Creators | Peter Bagge draws and talks about his early experiences, including discovering underground comics in art school, in a video interview. [The Forbidden Planet Blog Log]

Creators | Amy Dittmeier settles in for a half-hour podcast interview with Cullen Bunn, writer of The Sixth Gun. [Heave Media]

Creators | Letterer Todd Klein shares memories of his time working for DC Comics, from when he hand-lettered the display lettering on covers to when he received his first desktop computer. [Todd’s Blog]

Graphic novels | Tim Caron talks about using Mat Johnson and Warren Pleece’s Incognegro as a text in a variety of different college courses. [Comics and the U.S. South]

Humor | Was Abraham Lincoln America’s first superhero? [Hero Complex]



Hmm the Graphic novel bit is ironic. I just found “Depths” at HPB, and had pre-ordered the last Secret Six Graphic Novel, so I now have the complete run. I need to get the first half of Brian Miller’s Bat-girl run and I’d like all of Red Robin in GN format.

Guess I’d better hurry before DC decides to put it all in limbo.

Incognegro is a great book. I recommend it to anyone looking for a good read.

Low sales on the preboot collections are kind of a self-fulfilling prophecy on DC’s part. DC keeps canceling preboot collections with little to no notice so I’ve stopped expecting to see them. I was astonished when the final Brian Miller Batgirl trade that they solicited actually came out since every other collection of recent material that I’ve wanted to buy has been cancelled.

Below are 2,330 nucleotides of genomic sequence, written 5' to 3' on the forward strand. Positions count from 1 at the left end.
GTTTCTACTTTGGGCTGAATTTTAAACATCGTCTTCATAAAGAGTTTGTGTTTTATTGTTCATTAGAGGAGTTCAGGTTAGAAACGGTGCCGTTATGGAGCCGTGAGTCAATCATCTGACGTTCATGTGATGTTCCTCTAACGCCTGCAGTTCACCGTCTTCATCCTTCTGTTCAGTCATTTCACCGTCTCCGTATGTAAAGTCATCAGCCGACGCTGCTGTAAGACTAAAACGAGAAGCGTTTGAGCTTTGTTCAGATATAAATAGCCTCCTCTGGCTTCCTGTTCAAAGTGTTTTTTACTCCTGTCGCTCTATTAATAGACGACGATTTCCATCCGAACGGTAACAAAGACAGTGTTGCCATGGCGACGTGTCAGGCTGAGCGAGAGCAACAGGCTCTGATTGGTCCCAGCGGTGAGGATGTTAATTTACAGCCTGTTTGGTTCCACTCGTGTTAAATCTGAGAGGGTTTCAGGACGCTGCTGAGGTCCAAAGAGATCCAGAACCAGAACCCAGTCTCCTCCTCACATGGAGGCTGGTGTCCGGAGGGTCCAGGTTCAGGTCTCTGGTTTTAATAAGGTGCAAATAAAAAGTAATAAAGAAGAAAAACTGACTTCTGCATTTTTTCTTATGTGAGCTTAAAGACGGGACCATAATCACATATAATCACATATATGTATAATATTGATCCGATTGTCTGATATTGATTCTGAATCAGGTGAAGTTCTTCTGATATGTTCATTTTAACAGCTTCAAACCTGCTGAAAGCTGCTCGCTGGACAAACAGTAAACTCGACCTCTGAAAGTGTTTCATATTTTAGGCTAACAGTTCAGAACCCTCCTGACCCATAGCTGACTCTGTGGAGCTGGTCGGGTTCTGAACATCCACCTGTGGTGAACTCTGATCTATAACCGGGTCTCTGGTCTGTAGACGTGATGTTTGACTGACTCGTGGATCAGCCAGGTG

For the Pre-Reboot DC, I have decided to do custom bindings to make sure I get the issues I want in the right order. (I bound this before Leviathan strikes :( )

DC was never good about publishing collected editions of their books in a timely manner.

I believe May will see the first Stormwatch trade which will reference events from Superman 1 which won’t see trade until November, by which time I believe a second Stormwatch trade will be out. Madness.

DC shouldn’t be surprised by the decline in pre-52 books, it should be expected, after all, they basically said that nothing pre-52 mattered!

I don’t understand this idea that comics published before the New 52 relaunch “don’t matter.” I’ve been reading some lately and enjoying them very much. So, to me, they matter. I also occasionally read DC comics that were published before Crisis on Infinite Earths in 1985. If the same rationale that’s applied to pre-New 52 books is applied to pre-Crisis books, then the whole Silver Age “doesn’t matter.” But again, when I read Silver Age DC comics, I really enjoy them. So, I think they matter. And besides, despite all of the crises and relaunches, it seems to me that there really is a single narrative that runs through DC’s publications. I consider Crisis and Flashpoint to be major developments in that overall narrative.

Thanks for linking to my interview with Cullen Bunn!